A quick dive into Brian Long’s influential ‘Excursions in Ambience’ compilation CD series.
In 1993, Brian Long, a New York-based music freak who’d recently left Los Angeles and punk label SST Records for opportunities on the other coast, released a collection on his fledgling imprint Astralwerks. Called Excursions in Ambience, it introduced a generation of rave-focused listeners to the beauty of gentle beats and cosmic synthetics.
Over the next three years, Long and his team at Caroline Records, which financed and owned Astralwerks, turned the influential “Excursions …” compilation into a four volume series. Each had a subtitle — Second Orbit, Third Dimension, and Fourth Frontier — and built on the sonic ideas presented in that first volume.
The artists represented in the series include both high-profile creators and one-and-done flashes: Aphex Twin, The Future Sound of London, Moritz von Oswald, Locust, Seefeel and Third Eye Foundation.
The Excursions series was released during the peak CD years, so the easiest — and cheapest — way to track down these excellent collections is to go plastic. About $20 will get you all four.
Below, a few highlights from the series (and one bonus Skylab tip).
Tranquility Bass – Mya Yadana
The first track on the first volume typifies the sonic approach of many of the Excursions producers: a mesmerizing synthetic rhythm, layers of explorable texture, samples, a beautiful extended break and an overall sense of relaxed trippiness.
Ultramarine – Saratoga (Remix)
Unsung electronic producers Ian Cooper and Paul Hammond combined as Ultramarine in 1990, uniting over a mutual affection for Roland 808 beats, dots of catchy melody and many, many samples. Best in this track is the use of the “One of These Nights” bass-line, which transforms a few measures from a blah Eagles song into a funky mid-track diversion.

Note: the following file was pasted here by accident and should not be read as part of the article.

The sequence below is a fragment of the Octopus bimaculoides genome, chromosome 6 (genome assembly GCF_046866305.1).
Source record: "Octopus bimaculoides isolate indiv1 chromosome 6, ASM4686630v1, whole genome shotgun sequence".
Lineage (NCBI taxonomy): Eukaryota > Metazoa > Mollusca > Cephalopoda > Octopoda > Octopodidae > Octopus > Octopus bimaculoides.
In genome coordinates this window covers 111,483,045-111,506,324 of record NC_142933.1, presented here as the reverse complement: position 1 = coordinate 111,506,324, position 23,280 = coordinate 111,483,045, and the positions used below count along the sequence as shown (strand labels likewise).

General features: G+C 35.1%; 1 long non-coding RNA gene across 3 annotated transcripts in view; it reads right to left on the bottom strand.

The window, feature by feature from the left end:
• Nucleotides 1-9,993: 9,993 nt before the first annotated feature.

Locust – Prospero
The deep, menacing beat that drives Prospero, the producer’s epic 1993 track for Excursions in Ambience: The Second Orbit, seems to exist underwater, with rhythms that echo far beyond their point of origin. Locust, a.k.a. Mark Van Hoen, has been producing tracks ever since, most prominently through his The Revenant Diary for Editions Mego and 2018’s Invisible Threads, which came out via Touch.
Maurizio – Ploy (Battersea Was An Island Of Mud Mix)
An early track by German producer Moritz von Oswald, best known for his work as one half of the dubby production team and label Basic Channel, “Ploy” opens with a four-minute wash of beatless synthetics and samples before the rhythm kicks in. Across twelve deep, psychedelic minutes, Maurizio offers a lesson on the plaintive possibilities of ambient house and techno.
Seefeel – Charlotte’s Mouth (Avant Garde mix)
An ISC favorite, the music of luxurious ambient group Seefeel seems to exist in a whole other galaxy. The band’s 1993 album for Too Pure, Quique, has been reissued by Light in the Attic, which has helped draw new listeners. One listen to the eight-minute remix of Charlotte’s Mouth, which appeared on Excursions in Ambience: The Third Dimension, proves why.
Skylab – Ah Ee Hu
Finally, though they didn’t appear on the Excursions in Ambient series, Astralwerks is responsible for one of the great unsung ambient experimental albums of the 1990s, Skylab’s #1. The product of a cross-continental collaboration among producer Howie B. in New York, Mat Ducasse in the U.K. and Toshio Nakanishi in Japan, the record is as tranquil as it is dynamic.
Absolutely essential Detroit ambient from the legend Neil Olivierra a.k.a. the Detroit Escalator Co. By the mid-1990s, synthesizers had fully integrated with computing software, resulting in a kind […]